June 22 will mark one year since my beloved father passed away. As cited in my July 2016 column, “The day time stood still,” my world stopped turning the moment I called my mother to check on Dad (as I was preparing to board a flight to see him). Suddenly, right there at the airport — on my knees — I sobbed uncontrollably as she told me he had died only hours before. There was no final goodbye. There were so many words left unspoken. I was devastated. I was inconsolable. I could not breathe. My grief was public and profound.

Almost a year later, my emotional wounds are deep and have left an indelible scar. My heart is shattered, but not irretrievably broken. Memories of Dad are etched in cherished photographs and seared into the pages of my mind. Not a day or an hour goes by that I do not think of him, miss him and wish I could speak to him. He emerges in my dreams and converges in my prayers. He is memorialized in the tender lyrics of Elvis Presley’s song “Memories” — “Memories pressed between the pages of my mind, memories sweetened through the ages just like wine. Quiet thoughts come floating down and settle softly to the ground like golden autumn leaves around my feet. I touched them and they burst apart with sweet memories.”

One of the grief coping mechanisms I employ is keeping Dad’s memory alive by displaying his photographs prominently in my home. I have a sacred memory box containing his I.D. bracelet, USAF dog tags, and other personal belongings. When I speak with my mom, we somehow manage to weave Dad into the fabric of the conversation: Dad’s horse won the Kentucky Derby last year, I bought peach yogurt and thought of Dad (his favorite), this will be the first Father’s Day without Dad, remember when Dad did this or that …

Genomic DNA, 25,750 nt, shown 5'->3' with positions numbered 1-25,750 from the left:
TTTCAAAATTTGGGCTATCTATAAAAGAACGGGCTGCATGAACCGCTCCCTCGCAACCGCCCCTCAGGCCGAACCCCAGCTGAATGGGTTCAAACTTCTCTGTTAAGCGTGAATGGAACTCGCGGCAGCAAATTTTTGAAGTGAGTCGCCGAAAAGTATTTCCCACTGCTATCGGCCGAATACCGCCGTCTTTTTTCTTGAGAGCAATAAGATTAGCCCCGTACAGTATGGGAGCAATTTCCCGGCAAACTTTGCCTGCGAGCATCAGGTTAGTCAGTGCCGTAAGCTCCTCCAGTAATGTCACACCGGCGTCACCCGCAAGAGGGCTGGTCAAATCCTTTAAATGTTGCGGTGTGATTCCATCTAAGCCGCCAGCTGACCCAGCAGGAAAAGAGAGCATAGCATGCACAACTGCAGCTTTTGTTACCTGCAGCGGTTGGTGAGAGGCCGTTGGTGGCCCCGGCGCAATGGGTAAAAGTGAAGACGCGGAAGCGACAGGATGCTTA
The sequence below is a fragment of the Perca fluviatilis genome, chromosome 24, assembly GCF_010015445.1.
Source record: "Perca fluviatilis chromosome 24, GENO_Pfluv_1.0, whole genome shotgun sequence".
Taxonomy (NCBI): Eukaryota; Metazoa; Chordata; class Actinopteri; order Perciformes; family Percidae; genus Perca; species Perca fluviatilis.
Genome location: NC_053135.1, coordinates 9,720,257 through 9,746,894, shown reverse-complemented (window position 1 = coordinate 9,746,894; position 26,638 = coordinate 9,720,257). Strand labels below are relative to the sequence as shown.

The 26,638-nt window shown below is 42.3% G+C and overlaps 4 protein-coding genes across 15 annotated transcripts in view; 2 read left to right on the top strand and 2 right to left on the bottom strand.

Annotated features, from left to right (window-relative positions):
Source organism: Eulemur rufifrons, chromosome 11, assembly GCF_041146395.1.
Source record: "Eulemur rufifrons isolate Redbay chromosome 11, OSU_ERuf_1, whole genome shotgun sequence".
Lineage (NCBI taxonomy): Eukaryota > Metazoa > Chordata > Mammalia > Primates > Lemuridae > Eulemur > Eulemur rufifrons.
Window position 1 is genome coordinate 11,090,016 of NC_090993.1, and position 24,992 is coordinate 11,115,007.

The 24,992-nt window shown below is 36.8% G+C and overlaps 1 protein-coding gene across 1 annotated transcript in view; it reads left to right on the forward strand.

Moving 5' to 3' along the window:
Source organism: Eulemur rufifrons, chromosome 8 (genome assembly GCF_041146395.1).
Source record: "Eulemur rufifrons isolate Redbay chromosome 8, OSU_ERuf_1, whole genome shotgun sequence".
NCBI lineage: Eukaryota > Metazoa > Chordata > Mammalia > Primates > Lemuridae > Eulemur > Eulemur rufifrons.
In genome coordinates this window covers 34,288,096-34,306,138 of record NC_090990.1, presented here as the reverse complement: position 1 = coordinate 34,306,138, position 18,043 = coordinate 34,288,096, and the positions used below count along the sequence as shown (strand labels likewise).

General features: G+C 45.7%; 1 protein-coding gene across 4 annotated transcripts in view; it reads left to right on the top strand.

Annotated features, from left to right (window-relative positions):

Recalling, remembering and reminiscing about Dad has assuaged and alleviated my heartache to a degree. Time heals all wounds, but time does not occlude the sting of death nor the pangs of sorrow.

There is no definitive book of master instructions to effectively manage grief. I’ve read “On Death and Dying,” “On Life After Death,” “Living With Death and Dying,” “Living With An Empty Chair” and a host of other books that shed light on the stages of death and grieving. They were very helpful and comforting. In the earthly book of life, Dad’s final chapter was written, but merged into a holy heavenly sequel that is everlasting. I believe he is with the best-selling writer of all time — the supreme author known as Jesus Christ. Revisit the precious pages of history you once shared with your dearly departed. Recall, remember, reminisce.

Cynthia Burton is a Destin resident and former U.S. Marine.